Likewise, your scatter charts plotting election outcomes against the economy might show all these election data points hugging the trend-line relatively closely. But those data points represent elections in which the candidates *did* take the news cycle very seriously. You have no idea if the statistical relationship would still hold if you started adding imaginary elections in which the candidates *didn’t* obsess about every rhetorical turn of phrase.

Brian in NOLA September 12, 2010 at 12:02 pm

While it might be appealing to the MC to turn away from “the stuff they hate” and do more policy crafting, don’t they surround themselves with a bunch of people who have the opposite incentives? Media liaisons, campaign consultants, office staff (many of whom come from the campaign) no doubt benefit from having the MC devote time (and money!) on driving the narrative and focusing on polls/campaigning. How can a PR firm or fundraising consultant justify his/her fees unless these things are hugely important?

John Sides September 12, 2010 at 2:25 pm

Seth: My point is not that the economy matters and the campaign does not, my point is that (a) the campaign does not matter as much as politicians think it does and (b) some of the aspects of the campaign (news cycle) that politicians think matter are in fact the aspects least likely to matter. Those conclusions are based on what data we have. There is no way to address the counterfactual you suggest, short of convincing politicians not to campaign. All I can say is that if you put up, say, the trial heat polls from a presidential campaign and then look to see if those polls change after various news eruptions over gossip and gaffes, you will usually see that they do not.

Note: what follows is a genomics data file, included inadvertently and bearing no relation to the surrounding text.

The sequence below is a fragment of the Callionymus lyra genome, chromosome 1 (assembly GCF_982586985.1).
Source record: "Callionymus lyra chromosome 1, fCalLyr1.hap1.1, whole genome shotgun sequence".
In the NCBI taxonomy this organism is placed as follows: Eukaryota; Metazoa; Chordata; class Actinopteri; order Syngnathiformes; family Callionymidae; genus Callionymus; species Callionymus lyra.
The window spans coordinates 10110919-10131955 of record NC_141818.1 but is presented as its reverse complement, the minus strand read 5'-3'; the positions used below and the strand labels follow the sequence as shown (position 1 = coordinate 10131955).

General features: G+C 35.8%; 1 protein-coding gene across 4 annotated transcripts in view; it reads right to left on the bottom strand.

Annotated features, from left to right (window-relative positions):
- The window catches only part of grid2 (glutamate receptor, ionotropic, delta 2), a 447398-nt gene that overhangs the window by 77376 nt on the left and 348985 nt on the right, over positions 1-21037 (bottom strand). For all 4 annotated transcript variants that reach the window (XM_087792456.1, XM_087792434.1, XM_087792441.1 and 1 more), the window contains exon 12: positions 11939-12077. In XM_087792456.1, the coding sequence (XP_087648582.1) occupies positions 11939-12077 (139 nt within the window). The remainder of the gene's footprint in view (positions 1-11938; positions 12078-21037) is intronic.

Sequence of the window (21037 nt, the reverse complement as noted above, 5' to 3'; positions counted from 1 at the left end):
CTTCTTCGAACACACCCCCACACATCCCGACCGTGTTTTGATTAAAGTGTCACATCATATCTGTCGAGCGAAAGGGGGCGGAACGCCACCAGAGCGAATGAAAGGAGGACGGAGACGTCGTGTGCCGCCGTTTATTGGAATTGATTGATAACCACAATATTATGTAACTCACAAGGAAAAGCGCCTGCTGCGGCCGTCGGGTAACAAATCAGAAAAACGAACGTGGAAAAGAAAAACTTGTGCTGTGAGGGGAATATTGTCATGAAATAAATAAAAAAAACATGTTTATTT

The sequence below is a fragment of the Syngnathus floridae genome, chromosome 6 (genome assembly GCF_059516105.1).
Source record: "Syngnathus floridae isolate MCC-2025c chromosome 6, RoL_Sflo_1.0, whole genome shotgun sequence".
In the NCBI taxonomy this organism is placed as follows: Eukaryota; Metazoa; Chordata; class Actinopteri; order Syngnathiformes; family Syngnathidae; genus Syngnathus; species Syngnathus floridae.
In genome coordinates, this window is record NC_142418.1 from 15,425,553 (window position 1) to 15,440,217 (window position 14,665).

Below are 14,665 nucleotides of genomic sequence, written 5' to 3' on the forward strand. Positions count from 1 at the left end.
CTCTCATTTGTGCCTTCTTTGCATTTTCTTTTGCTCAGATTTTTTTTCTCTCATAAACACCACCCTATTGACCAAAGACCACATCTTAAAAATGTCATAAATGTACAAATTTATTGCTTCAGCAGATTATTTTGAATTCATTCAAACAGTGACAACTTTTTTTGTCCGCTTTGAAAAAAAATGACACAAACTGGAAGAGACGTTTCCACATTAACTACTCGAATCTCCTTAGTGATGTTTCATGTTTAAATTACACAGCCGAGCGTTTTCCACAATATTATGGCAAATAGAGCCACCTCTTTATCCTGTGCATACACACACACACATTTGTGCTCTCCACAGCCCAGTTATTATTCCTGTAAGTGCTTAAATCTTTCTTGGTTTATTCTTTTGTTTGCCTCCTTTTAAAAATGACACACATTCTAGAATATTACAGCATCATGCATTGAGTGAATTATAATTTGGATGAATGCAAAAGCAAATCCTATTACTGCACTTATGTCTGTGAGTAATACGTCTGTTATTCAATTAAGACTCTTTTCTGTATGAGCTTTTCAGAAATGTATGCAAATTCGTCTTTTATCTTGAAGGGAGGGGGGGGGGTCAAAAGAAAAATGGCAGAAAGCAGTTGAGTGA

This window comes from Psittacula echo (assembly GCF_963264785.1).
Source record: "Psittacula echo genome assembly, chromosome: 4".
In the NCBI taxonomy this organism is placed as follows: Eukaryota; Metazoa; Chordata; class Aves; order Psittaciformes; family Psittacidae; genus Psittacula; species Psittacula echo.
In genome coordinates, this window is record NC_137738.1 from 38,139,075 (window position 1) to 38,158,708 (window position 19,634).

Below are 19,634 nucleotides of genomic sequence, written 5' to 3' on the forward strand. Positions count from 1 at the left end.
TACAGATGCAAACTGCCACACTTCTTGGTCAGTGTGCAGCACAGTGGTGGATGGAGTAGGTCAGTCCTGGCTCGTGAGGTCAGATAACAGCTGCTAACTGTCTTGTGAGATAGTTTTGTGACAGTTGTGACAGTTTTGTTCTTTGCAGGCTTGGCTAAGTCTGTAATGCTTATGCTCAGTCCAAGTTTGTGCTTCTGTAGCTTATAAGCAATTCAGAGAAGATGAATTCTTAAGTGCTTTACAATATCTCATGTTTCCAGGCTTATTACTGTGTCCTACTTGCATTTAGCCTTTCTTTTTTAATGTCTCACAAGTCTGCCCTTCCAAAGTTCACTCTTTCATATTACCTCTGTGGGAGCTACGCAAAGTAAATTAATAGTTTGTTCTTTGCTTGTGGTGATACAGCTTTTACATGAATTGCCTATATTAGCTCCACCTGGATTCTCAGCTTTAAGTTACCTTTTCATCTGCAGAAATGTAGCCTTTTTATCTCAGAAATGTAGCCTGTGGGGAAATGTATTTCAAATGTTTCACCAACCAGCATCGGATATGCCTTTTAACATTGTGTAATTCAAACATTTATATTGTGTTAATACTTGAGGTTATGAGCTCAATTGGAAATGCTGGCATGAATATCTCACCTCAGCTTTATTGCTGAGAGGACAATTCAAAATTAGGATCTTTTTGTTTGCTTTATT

Justin September 12, 2010 at 7:45 pm

I have a lot of methodological worries about these claims in poli sci, but as an outsider, I don’t know where to go looking. Do you know of any good overviews of what kind of evidence y’all appeal to in making these claims?

Btw: I think you sell your discipline short if you say “well, since all politicians campaign, there’s no way to evaluate this stuff”. Unfortunately, I’m saying this in a very abstract way, but think of the variety of experimental designs, ways of looking for natural experiments, etc, that are used elsewhere in the social sciences.

John Sides September 12, 2010 at 9:29 pm

Justin: This blog has presented a lot of evidence for various claims over the past couple years — e.g., on the economy and elections, on presidential speeches, etc. Of course, there is scholarly work that informs the blogposts, but it is too extensive to summarize easily in a comment.

And of course political scientists leverage the variety of experiments — natural and otherwise — that you suggest. But as I understood Seth’s comment, he was suggesting a counterfactual — what would happen if presidential candidates didn’t campaign? — that no experiment could address.

Justin September 15, 2010 at 12:21 pm

Thanks for the answer: occasionally one gets lucky, and someone has written a paper that covers a really wide range of results with relevant references to other papers. I’m not a habitual monkey cage reader, so I don’t know where to start.

On Seth’s point, he was suggesting a counterfactual in which candidates don’t respond to heavily to the news cycle. I don’t have any idea how you’d evaluate it, but it’s far less hard to imagine or make judgments about than a circumstance in which candidates don’t campaign.